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J Sleep Res. 2018 Apr;27(2):220-231. doi: 10.1111/jsr.12597. Epub 2017 Sep 8.

Self-administered acupressure for insomnia disorder: a pilot randomized controlled trial.

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School of Nursing, Hong Kong Polytechnic University, Hong Kong, China.
Department of Psychology and Centre for Psychosocial Health, the Education University of Hong Kong, Hong Kong, China.
Department of Psychiatry, the University of Hong Kong, Hong Kong, China.
School of Chinese Medicine, the University of Hong Kong, Hong Kong, China.
School of Public Health, The University of Hong Kong, Hong Kong, Pokfulam, China.


Self-administered acupressure has potential as a low-cost alternative treatment for insomnia. To evaluate the short-term effects of self-administered acupressure for alleviating insomnia, a pilot randomized controlled trial was conducted. Thirty-one subjects (mean age: 53.2 years; 77.4% female) with insomnia disorder were recruited from a community. The participants were randomized to receive two lessons on either self-administered acupressure or sleep hygiene education. The subjects in the self-administered acupressure group (n = 15) were taught to practise self-administered acupressure daily for 4 weeks. The subjects in the comparison group (n = 16) were advised to follow sleep hygiene education. The primary outcome was the Insomnia Severity Index (ISI). Other measures included a sleep diary, Hospital Anxiety and Depression Scale and Short-form Six-Dimension. The subjects in the self-administered acupressure group had a significantly lower ISI score than the subjects in the sleep hygiene education group at week 8 (effect size = 0.56, P = 0.03). However, this observed group difference did not reach a statistically significant level after Bonferroni correction. With regard to the secondary outcomes, moderate between-group effect sizes were observed in sleep onset latency and wake after sleep onset based on the sleep diary, although the differences were not significant. The adherence to self-administered acupressure practice was satisfactory, with 92.3% of the subjects who completed the lessons still practising acupressure at week 8. In conclusion, self-administered acupressure taught in a short training course may be a feasible approach to improve insomnia. Further fully powered confirmatory trials are warranted.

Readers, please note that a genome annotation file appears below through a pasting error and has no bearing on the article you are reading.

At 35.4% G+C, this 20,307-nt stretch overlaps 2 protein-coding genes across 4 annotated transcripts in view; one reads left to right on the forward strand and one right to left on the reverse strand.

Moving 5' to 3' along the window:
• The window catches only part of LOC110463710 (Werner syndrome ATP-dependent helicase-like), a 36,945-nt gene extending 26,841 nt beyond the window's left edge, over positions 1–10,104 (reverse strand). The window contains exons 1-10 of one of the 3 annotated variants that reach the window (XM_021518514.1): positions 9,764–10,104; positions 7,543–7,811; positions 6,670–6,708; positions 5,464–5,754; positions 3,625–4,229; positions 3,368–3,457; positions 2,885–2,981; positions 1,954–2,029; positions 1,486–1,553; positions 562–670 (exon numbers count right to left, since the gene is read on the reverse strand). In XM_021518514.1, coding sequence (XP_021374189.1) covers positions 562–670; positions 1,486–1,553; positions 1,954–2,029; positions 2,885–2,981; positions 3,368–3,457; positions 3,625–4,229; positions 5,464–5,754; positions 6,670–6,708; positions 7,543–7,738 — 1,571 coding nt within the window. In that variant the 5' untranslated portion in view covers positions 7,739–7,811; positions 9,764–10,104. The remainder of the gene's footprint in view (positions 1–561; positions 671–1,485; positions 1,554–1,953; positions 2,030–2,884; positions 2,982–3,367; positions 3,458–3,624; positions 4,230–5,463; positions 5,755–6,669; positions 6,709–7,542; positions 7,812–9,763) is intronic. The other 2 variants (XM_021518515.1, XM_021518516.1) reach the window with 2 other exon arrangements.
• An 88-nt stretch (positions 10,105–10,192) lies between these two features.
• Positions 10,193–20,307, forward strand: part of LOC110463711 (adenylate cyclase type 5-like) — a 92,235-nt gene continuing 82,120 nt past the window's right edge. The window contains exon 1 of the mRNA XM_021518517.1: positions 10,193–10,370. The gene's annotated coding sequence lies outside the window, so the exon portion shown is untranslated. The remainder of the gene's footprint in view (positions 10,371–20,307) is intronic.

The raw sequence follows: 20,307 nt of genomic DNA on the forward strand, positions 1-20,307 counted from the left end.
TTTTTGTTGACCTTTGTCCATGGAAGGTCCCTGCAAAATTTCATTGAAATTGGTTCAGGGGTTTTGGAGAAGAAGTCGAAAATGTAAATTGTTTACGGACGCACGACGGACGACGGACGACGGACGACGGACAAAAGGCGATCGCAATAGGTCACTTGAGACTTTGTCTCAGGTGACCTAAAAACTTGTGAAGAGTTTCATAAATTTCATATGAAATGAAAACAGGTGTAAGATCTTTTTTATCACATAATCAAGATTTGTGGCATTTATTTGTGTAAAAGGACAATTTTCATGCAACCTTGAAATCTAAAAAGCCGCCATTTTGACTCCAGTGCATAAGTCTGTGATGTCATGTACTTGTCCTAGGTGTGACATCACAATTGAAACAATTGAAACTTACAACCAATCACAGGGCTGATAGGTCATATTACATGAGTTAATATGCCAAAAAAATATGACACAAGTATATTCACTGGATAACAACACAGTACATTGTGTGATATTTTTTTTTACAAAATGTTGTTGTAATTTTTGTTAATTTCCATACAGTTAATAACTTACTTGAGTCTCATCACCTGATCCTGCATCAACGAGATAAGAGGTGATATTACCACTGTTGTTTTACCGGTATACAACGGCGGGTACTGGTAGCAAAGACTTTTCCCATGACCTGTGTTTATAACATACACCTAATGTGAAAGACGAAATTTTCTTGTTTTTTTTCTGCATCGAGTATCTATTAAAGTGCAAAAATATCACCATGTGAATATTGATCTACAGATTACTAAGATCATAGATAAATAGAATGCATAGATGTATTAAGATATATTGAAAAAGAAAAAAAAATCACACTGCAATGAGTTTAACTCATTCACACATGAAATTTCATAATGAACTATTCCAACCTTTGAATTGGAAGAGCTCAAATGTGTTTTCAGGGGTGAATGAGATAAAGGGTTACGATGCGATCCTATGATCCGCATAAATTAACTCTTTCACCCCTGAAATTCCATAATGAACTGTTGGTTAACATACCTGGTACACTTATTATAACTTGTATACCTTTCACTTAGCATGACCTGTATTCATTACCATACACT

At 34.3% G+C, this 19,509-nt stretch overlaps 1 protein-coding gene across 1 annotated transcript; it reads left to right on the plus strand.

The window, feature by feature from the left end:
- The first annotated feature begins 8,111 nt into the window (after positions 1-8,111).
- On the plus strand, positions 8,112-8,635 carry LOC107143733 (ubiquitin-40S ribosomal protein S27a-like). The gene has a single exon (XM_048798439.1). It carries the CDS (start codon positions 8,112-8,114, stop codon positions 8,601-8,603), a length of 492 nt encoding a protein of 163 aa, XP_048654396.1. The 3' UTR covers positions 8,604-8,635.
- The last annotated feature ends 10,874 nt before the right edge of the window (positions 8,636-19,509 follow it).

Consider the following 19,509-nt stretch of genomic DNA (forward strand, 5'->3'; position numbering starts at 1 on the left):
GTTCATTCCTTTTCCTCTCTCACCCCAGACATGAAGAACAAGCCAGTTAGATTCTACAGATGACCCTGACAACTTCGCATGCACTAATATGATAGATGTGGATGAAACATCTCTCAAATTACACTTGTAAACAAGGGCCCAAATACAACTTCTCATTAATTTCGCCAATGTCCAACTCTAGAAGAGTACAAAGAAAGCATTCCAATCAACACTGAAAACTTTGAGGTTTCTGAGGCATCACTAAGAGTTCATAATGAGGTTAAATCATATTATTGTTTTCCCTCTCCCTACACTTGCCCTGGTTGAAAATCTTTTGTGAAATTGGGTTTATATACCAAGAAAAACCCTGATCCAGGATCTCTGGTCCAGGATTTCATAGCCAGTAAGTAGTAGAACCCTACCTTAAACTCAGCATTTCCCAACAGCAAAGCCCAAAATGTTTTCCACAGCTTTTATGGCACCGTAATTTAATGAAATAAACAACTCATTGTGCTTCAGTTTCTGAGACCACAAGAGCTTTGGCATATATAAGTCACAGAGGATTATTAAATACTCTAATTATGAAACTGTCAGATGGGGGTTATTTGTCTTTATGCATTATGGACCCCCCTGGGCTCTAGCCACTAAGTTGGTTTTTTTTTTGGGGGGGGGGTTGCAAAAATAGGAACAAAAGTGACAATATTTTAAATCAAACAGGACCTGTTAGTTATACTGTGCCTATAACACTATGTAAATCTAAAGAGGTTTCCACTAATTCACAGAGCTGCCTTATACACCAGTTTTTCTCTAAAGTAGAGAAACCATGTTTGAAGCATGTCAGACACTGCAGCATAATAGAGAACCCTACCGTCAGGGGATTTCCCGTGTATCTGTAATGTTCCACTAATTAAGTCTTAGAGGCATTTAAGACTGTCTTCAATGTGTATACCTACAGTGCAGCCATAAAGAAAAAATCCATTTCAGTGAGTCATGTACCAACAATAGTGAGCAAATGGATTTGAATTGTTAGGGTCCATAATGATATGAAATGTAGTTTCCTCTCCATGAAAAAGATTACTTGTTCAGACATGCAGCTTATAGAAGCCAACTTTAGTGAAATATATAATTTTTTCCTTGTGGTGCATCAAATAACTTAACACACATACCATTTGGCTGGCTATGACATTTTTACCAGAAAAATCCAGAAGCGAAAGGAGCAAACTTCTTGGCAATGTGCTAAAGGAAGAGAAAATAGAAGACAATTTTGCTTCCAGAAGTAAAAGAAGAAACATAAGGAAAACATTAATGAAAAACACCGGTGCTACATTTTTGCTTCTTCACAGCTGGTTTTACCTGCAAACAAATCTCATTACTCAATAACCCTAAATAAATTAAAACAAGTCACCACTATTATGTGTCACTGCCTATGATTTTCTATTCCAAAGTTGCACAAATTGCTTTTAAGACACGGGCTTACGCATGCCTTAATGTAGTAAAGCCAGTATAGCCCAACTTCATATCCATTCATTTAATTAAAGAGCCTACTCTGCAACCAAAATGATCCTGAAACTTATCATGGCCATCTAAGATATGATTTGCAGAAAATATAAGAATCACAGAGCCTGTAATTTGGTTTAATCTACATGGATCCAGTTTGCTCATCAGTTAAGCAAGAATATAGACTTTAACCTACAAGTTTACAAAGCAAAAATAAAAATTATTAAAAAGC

Acupuncture; RCT; self-acupressure; self-help; sleep; traditional Chinese medicine

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